Become a TFP Supporter Pool Math Forum Rules Pool School
Results 1 to 3 of 3

Thread: Why plumbing should always be pressurized during a build

  1. Back To Top    #1

    Why plumbing should always be pressurized during a build

    When it rains, it pours. See this post for my other fun problem.

    The plumber I used is a nice guy, but he seems to fly by the seat of his pants a bit too much...and his technique isn't all that modern or refined. Of course I only figure this out after I "know better"...

    Piping is run kinda sloppy and haphazard...lines cross over themselves on the way to the pad and in some cases three pipes rest crossed on each other in one spot. the lines to my initial pad valving were not parallel and were not at the same elevation. I've since redone some of it, so at least from above ground all looks good. I did the pad then I had learned my lesson.

    The positive is his runs are decently shortest route with minimal bends, so at least I have that to calm my perfectionistic brain. The tradeoff is the lines are run under the shell. Keep that in mind as I continue.

    My biggest issue with his work was the seemingly still common method of plumbing the returns and spa jets with the fixtures in place rather than stubbed, capped and pressurized. Not only does this make for some sloppy finish work and uneven plastering, but junk gets in the lines that belches out over your pristine plaster when you first fire up your new pool and you can never be 100% sure if the plumbing, which pressure tested just fine 7 months ago, is still intact.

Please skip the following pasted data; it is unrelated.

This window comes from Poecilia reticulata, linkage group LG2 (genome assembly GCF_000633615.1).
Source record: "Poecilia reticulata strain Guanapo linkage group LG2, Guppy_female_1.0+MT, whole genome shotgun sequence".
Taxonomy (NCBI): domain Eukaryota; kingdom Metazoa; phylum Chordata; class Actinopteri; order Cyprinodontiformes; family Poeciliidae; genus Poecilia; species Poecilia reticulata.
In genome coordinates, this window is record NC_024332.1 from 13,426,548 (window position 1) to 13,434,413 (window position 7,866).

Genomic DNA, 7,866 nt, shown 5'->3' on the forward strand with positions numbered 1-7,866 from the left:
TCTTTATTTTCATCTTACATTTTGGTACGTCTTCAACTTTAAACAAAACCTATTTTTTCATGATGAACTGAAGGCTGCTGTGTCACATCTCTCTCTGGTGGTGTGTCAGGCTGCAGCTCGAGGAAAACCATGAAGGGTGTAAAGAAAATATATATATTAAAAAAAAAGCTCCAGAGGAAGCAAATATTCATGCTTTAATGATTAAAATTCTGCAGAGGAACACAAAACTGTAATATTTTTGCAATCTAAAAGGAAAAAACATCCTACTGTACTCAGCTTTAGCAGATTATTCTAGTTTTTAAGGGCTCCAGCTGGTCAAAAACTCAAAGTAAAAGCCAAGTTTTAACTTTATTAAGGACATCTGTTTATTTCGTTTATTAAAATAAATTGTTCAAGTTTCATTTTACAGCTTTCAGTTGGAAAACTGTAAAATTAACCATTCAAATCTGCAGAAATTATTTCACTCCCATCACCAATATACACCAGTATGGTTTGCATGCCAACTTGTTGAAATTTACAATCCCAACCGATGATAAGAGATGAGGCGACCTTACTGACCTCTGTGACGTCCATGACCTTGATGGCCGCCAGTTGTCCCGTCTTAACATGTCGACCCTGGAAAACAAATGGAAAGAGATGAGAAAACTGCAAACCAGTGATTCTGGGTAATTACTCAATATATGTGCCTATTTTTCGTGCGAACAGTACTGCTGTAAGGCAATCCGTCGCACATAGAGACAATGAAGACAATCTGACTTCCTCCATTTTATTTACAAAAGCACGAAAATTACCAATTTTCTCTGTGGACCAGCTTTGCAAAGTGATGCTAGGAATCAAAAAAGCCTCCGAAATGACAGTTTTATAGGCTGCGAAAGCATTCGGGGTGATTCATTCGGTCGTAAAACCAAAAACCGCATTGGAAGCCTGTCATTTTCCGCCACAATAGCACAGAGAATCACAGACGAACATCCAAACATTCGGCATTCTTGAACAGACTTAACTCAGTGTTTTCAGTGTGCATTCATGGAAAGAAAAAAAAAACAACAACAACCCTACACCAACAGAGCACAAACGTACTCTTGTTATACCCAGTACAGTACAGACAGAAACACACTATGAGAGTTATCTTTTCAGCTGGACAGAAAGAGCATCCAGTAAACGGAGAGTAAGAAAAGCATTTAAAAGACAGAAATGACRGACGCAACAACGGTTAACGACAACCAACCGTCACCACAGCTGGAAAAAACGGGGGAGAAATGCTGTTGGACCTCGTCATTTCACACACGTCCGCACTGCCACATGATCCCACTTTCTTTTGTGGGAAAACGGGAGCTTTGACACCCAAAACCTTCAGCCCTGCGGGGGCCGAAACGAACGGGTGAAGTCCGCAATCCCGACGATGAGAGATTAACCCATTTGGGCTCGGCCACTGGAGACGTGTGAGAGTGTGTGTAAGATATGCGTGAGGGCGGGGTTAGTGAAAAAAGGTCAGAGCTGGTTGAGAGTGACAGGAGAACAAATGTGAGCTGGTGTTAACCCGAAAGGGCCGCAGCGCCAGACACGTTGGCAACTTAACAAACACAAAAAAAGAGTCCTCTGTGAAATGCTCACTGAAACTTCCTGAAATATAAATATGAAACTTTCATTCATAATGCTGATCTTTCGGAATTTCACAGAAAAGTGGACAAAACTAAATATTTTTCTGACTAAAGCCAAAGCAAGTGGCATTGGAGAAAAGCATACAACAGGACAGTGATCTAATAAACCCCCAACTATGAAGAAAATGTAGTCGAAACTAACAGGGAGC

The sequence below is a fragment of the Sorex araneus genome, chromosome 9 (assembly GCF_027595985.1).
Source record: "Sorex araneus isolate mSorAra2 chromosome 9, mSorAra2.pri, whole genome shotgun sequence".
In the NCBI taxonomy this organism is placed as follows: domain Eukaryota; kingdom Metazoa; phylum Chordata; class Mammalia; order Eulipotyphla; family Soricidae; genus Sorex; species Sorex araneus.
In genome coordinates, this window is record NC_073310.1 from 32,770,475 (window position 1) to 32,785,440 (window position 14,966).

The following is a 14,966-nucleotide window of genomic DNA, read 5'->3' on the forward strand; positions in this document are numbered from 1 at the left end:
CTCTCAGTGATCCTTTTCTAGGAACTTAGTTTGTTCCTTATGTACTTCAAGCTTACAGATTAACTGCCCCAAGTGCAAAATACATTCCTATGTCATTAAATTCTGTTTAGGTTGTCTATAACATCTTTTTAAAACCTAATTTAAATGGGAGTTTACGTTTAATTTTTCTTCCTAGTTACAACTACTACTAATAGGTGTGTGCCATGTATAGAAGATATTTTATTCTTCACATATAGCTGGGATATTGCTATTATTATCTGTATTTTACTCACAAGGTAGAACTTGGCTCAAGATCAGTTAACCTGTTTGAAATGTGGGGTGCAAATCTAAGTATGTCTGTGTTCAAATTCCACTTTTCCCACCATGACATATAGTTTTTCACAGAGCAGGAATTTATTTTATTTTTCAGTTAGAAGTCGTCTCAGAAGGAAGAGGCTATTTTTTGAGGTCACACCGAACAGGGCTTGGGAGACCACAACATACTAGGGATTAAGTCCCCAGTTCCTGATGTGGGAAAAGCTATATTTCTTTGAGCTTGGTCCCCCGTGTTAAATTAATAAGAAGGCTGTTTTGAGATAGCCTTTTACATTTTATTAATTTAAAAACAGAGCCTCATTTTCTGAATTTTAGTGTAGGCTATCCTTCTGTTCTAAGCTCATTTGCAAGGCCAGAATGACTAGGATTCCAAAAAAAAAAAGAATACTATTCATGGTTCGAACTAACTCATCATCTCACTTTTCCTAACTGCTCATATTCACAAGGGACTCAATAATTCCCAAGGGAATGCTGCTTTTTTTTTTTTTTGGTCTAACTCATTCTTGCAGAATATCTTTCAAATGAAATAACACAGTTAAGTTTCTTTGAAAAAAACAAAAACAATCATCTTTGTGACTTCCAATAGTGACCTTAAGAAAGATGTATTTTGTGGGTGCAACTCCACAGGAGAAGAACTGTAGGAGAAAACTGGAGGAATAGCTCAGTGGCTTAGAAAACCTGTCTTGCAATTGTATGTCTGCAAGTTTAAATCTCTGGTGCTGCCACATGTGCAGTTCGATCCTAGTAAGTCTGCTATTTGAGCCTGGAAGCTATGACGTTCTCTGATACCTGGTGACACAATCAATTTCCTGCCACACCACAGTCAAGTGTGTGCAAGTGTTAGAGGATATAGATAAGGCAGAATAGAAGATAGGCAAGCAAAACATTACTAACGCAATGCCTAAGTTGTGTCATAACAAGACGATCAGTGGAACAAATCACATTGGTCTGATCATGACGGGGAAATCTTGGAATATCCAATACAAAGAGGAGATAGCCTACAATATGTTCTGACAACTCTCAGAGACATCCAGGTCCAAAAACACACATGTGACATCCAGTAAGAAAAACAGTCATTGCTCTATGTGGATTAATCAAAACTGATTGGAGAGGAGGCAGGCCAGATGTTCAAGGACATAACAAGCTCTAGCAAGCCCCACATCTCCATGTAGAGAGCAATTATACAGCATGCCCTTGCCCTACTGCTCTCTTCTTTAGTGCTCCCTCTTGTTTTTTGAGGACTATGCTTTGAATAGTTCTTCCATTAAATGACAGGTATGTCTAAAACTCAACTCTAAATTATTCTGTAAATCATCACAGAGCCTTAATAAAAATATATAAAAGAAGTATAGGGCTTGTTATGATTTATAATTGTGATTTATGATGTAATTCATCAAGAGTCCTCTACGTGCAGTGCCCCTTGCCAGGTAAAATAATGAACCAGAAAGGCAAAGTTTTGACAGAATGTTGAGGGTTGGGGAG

And guess what? I tested on my own (because of a complete lack of trust) and our skimmers now drain water faster than my kitchen sink. It all bubbles up into our as yet unplugged main drains.

    Somewhere, under my shell or under my decking, a pipe must have burst over the winter or been broken during the shotcrete or decking prep process. My plumber, who kept reassuring me that my pipes tested OK and were "just fine" even after I had called him stating the bleeding obvious, "can't understand it." he's tunneled under my deck and is chipping away at the back of the concrete skimmer pockets, attempting to get to the bottom of the skimmer to attach a new fitting and run the piping out alongside the pool. He has one cut out and I have not gotten a status on the second skimmer as of yet. This is day three of this fiasco.

    My advice...two things to insist upon...

    1) Pressurize all lines from day one of plumbing until you are ready to run your equipment on a full pool
    2) Run lines around the pool, not under

    Owner built 32,000g Diamond Brite IGP with 1,300g spa, Jandy 2.0hp ePump, DEV60 filter, LXi 400k btu NG heater, PS-8 control, QT 1.5hp blower, WaterColors, Liquidator, PoolBlaster, Blue Diamond

    Lehigh Custom Pools

  2. Back To Top    #2
    orthofish's Avatar
    Join Date
    Jan 2009
    Northern Middle Tn.

    Re: Why plumbing should always be pressurized during a build

    Thanks for the info Dean. Sorry about your troubles.
    As I am under construction any info like this is very helpful.

    16x38 FG, 20,400G, 1HP/2sp Tristar pump, Hayward 425sq ft cart. filter, Pro Logic4, SWCG, 3 returns, 2 main drains, 1 skimmer, 4 Pentair deck jets, Hayward Phantom pressure cleaner/booster pump, TF-100 of course :-)orthofish-s-pool-build-finally-t13179.html

  3. Back To Top    #3

    Join Date
    May 2007
    Rocklin, Ca

    Re: Why plumbing should always be pressurized during a build

    Sorry to hear about your troubles.

    This is a good reasaon to post up some pictures every step of the way. Many extra sets of eyes are likely to catch a potential problem.
    11000 Gals, Intelliflo, Sta-Rite Cartridge, Polaris 360

    Pool I built in my old house: my-new-pool-build-t4534.html

Posting Permissions

  • You may not post new threads
  • You may not post replies
  • You may not post attachments
  • You may not edit your posts